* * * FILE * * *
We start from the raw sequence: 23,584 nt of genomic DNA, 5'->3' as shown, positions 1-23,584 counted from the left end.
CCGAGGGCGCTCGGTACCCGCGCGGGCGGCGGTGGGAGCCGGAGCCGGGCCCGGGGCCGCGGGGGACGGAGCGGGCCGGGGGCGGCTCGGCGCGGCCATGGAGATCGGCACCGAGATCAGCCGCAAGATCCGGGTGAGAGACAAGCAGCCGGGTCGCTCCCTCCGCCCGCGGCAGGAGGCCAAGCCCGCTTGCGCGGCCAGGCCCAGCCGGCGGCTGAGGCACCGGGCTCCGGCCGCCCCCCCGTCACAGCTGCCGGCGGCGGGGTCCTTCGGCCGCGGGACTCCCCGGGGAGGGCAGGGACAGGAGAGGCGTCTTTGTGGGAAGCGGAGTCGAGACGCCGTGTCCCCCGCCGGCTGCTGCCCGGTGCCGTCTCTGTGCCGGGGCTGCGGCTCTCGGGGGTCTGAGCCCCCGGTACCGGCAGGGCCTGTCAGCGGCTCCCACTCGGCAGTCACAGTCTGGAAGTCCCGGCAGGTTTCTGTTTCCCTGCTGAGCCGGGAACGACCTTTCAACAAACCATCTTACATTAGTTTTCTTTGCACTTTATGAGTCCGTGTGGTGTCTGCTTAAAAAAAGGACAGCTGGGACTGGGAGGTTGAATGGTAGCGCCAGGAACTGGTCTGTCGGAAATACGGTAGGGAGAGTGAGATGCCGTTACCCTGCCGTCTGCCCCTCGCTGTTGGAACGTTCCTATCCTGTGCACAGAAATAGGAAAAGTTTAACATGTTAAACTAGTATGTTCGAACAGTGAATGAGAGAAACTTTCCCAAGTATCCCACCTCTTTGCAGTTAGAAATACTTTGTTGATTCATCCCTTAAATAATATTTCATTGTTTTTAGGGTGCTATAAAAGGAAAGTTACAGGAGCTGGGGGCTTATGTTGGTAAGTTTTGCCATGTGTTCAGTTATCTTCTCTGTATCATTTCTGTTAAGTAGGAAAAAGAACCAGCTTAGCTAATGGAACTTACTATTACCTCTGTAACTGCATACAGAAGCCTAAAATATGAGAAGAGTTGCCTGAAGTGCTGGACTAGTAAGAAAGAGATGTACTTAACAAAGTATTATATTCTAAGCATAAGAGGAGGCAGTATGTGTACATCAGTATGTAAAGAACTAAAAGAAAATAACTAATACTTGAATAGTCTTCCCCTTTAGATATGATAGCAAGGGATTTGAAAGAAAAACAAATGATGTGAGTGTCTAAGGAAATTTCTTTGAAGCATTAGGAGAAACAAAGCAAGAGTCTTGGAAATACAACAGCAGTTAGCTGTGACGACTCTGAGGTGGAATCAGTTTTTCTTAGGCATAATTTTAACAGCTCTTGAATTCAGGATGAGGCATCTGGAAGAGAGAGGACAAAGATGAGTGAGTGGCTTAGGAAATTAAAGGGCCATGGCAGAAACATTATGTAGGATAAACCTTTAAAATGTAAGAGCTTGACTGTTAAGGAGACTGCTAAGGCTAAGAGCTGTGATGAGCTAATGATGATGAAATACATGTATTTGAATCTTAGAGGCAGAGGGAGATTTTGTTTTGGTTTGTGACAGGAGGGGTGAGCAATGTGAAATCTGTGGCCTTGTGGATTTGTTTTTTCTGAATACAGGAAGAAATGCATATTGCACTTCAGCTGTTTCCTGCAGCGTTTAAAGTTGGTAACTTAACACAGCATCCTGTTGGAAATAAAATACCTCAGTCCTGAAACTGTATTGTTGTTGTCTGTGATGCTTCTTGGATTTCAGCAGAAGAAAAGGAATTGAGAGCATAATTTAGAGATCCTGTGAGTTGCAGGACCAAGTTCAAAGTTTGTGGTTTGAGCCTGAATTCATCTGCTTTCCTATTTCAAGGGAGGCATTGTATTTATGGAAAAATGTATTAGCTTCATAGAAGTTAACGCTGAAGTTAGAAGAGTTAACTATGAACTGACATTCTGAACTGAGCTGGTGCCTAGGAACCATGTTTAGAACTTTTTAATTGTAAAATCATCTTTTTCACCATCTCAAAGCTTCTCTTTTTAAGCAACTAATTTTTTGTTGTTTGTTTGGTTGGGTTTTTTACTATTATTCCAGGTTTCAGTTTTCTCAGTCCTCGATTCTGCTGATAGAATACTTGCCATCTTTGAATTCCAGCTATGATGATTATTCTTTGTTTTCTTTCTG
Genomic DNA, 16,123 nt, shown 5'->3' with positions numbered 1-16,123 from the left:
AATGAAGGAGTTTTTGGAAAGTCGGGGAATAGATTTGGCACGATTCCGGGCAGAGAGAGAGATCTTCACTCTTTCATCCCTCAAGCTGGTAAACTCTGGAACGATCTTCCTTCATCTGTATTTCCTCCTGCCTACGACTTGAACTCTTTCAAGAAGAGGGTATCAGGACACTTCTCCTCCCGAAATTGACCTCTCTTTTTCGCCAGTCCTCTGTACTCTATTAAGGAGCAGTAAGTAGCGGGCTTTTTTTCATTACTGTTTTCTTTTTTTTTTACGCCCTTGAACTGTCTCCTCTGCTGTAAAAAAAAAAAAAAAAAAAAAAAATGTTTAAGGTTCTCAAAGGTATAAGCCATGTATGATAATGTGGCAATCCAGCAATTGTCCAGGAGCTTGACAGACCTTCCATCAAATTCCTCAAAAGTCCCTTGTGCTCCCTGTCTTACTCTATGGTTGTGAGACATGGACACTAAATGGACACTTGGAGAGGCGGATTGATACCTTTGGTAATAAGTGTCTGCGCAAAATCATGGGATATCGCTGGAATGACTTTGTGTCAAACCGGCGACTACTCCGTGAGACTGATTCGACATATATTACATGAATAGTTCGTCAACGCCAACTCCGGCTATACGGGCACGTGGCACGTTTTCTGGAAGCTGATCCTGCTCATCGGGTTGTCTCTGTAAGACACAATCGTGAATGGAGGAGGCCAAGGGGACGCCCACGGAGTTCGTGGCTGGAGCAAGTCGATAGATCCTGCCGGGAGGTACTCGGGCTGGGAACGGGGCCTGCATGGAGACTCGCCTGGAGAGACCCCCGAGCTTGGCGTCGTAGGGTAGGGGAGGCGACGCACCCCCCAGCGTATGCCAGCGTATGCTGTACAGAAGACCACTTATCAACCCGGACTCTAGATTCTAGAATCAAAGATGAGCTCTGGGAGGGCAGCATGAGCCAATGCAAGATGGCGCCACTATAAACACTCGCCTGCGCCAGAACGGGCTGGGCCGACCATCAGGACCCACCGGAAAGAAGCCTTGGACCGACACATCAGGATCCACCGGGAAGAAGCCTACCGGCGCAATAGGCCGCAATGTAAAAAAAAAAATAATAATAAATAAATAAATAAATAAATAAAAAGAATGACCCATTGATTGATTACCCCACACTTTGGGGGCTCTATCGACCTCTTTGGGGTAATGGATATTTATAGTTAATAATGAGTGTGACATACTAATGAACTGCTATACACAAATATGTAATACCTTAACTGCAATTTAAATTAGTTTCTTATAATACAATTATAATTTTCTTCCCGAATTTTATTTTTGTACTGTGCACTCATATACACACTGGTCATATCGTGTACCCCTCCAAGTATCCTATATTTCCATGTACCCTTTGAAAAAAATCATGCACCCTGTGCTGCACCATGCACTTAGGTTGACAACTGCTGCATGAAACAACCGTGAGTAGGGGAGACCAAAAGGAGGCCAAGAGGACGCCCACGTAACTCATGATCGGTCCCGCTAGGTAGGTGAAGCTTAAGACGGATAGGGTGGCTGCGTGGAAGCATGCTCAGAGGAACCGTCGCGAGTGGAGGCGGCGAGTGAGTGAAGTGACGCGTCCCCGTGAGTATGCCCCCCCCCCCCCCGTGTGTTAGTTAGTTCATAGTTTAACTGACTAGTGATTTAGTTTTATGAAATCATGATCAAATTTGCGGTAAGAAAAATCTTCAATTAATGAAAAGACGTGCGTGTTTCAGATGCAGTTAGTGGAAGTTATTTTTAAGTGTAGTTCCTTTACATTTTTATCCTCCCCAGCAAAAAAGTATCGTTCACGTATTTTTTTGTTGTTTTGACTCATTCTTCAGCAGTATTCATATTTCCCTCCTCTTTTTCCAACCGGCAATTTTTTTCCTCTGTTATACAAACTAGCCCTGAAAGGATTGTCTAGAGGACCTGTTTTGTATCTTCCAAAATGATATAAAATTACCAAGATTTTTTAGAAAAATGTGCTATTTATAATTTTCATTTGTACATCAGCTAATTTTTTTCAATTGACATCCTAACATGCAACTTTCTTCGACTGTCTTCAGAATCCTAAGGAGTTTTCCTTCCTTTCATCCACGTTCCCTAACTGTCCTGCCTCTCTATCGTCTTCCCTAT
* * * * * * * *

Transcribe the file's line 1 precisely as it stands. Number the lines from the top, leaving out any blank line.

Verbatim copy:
We start from the raw sequence: 23,584 nt of genomic DNA, 5'->3' as shown, positions 1-23,584 counted from the left end.